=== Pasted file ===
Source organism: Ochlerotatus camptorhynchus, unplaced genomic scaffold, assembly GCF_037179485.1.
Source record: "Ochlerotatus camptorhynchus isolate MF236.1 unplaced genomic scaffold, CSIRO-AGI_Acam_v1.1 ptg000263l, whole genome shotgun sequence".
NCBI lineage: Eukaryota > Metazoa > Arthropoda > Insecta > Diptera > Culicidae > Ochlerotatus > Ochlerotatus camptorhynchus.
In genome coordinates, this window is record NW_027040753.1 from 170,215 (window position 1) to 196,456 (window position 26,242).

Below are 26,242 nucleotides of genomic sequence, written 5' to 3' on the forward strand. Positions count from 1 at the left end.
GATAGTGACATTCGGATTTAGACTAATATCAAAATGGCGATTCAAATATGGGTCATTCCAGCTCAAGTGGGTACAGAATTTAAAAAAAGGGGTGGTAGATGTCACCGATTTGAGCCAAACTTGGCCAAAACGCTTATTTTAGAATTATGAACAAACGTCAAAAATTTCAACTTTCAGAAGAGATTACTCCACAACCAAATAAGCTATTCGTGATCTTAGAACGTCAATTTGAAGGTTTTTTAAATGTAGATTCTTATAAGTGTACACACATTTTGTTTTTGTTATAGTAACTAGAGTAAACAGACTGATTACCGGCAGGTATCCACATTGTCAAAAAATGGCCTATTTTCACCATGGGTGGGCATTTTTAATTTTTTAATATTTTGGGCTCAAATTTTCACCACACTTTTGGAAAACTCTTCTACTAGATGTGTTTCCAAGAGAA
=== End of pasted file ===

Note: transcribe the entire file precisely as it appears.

Source organism: Ochlerotatus camptorhynchus, unplaced genomic scaffold, assembly GCF_037179485.1.
Source record: "Ochlerotatus camptorhynchus isolate MF236.1 unplaced genomic scaffold, CSIRO-AGI_Acam_v1.1 ptg000263l, whole genome shotgun sequence".
NCBI lineage: Eukaryota > Metazoa > Arthropoda > Insecta > Diptera > Culicidae > Ochlerotatus > Ochlerotatus camptorhynchus.
In genome coordinates, this window is record NW_027040753.1 from 170,215 (window position 1) to 196,456 (window position 26,242).

Below are 26,242 nucleotides of genomic sequence, written 5' to 3' on the forward strand. Positions count from 1 at the left end.
GATAGTGACATTCGGATTTAGACTAATATCAAAATGGCGATTCAAATATGGGTCATTCCAGCTCAAGTGGGTACAGAATTTAAAAAAAGGGGTGGTAGATGTCACCGATTTGAGCCAAACTTGGCCAAAACGCTTATTTTAGAATTATGAACAAACGTCAAAAATTTCAACTTTCAGAAGAGATTACTCCACAACCAAATAAGCTATTCGTGATCTTAGAACGTCAATTTGAAGGTTTTTTAAATGTAGATTCTTATAAGTGTACACACATTTTGTTTTTGTTATAGTAACTAGAGTAAACAGACTGATTACCGGCAGGTATCCACATTGTCAAAAAATGGCCTATTTTCACCATGGGTGGGCATTTTTAATTTTTTAATATTTTGGGCTCAAATTTTCACCACACTTTTGGAAAACTCTTCTACTAGATGTGTTTCCAAGAGAA